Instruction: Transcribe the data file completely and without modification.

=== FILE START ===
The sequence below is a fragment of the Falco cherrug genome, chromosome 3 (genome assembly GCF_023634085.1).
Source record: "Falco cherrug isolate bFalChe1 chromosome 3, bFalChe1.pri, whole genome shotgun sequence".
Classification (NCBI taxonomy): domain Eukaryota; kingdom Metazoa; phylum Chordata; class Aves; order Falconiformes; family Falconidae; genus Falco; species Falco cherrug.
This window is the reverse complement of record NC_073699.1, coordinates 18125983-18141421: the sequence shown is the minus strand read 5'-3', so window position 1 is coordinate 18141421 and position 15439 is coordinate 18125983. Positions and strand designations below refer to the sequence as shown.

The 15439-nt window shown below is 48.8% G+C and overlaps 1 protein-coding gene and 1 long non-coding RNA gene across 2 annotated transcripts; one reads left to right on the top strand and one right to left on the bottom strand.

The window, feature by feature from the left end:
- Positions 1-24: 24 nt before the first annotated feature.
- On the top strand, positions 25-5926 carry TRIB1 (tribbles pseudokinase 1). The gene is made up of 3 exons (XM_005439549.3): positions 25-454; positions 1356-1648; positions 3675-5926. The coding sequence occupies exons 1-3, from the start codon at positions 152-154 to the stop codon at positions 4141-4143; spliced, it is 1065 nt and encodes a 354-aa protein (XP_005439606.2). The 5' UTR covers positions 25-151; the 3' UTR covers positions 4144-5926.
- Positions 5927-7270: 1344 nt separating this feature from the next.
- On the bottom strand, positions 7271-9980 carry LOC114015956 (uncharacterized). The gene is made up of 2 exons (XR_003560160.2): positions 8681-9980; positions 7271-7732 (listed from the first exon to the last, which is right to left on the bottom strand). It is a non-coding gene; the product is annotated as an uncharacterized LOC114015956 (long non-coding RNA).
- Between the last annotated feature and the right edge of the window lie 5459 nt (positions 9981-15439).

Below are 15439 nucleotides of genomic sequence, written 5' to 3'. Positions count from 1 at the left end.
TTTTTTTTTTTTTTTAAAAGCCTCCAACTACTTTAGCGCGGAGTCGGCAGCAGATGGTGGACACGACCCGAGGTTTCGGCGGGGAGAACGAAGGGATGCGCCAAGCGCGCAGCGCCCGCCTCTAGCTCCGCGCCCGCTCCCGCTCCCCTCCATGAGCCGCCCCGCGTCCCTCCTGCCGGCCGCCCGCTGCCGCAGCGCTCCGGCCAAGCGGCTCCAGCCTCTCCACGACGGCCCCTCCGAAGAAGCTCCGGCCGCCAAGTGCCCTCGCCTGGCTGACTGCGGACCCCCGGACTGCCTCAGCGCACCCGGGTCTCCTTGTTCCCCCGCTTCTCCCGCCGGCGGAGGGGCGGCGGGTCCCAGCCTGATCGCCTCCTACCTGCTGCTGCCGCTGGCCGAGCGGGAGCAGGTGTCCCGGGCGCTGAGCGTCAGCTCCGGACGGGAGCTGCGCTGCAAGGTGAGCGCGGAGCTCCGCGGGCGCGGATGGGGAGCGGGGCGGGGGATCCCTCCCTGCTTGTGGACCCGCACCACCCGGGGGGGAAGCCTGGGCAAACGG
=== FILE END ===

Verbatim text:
The sequence below is a fragment of the Falco cherrug genome, chromosome 3 (genome assembly GCF_023634085.1).
Source record: "Falco cherrug isolate bFalChe1 chromosome 3, bFalChe1.pri, whole genome shotgun sequence".
Classification (NCBI taxonomy): domain Eukaryota; kingdom Metazoa; phylum Chordata; class Aves; order Falconiformes; family Falconidae; genus Falco; species Falco cherrug.
This window is the reverse complement of record NC_073699.1, coordinates 18125983-18141421: the sequence shown is the minus strand read 5'-3', so window position 1 is coordinate 18141421 and position 15439 is coordinate 18125983. Positions and strand designations below refer to the sequence as shown.

The 15439-nt window shown below is 48.8% G+C and overlaps 1 protein-coding gene and 1 long non-coding RNA gene across 2 annotated transcripts; one reads left to right on the top strand and one right to left on the bottom strand.

The window, feature by feature from the left end:
- Positions 1-24: 24 nt before the first annotated feature.
- On the top strand, positions 25-5926 carry TRIB1 (tribbles pseudokinase 1). The gene is made up of 3 exons (XM_005439549.3): positions 25-454; positions 1356-1648; positions 3675-5926. The coding sequence occupies exons 1-3, from the start codon at positions 152-154 to the stop codon at positions 4141-4143; spliced, it is 1065 nt and encodes a 354-aa protein (XP_005439606.2). The 5' UTR covers positions 25-151; the 3' UTR covers positions 4144-5926.
- Positions 5927-7270: 1344 nt separating this feature from the next.
- On the bottom strand, positions 7271-9980 carry LOC114015956 (uncharacterized). The gene is made up of 2 exons (XR_003560160.2): positions 8681-9980; positions 7271-7732 (listed from the first exon to the last, which is right to left on the bottom strand). It is a non-coding gene; the product is annotated as an uncharacterized LOC114015956 (long non-coding RNA).
- Between the last annotated feature and the right edge of the window lie 5459 nt (positions 9981-15439).

Below are 15439 nucleotides of genomic sequence, written 5' to 3'. Positions count from 1 at the left end.
TTTTTTTTTTTTTTTAAAAGCCTCCAACTACTTTAGCGCGGAGTCGGCAGCAGATGGTGGACACGACCCGAGGTTTCGGCGGGGAGAACGAAGGGATGCGCCAAGCGCGCAGCGCCCGCCTCTAGCTCCGCGCCCGCTCCCGCTCCCCTCCATGAGCCGCCCCGCGTCCCTCCTGCCGGCCGCCCGCTGCCGCAGCGCTCCGGCCAAGCGGCTCCAGCCTCTCCACGACGGCCCCTCCGAAGAAGCTCCGGCCGCCAAGTGCCCTCGCCTGGCTGACTGCGGACCCCCGGACTGCCTCAGCGCACCCGGGTCTCCTTGTTCCCCCGCTTCTCCCGCCGGCGGAGGGGCGGCGGGTCCCAGCCTGATCGCCTCCTACCTGCTGCTGCCGCTGGCCGAGCGGGAGCAGGTGTCCCGGGCGCTGAGCGTCAGCTCCGGACGGGAGCTGCGCTGCAAGGTGAGCGCGGAGCTCCGCGGGCGCGGATGGGGAGCGGGGCGGGGGATCCCTCCCTGCTTGTGGACCCGCACCACCCGGGGGGGAAGCCTGGGCAAACGG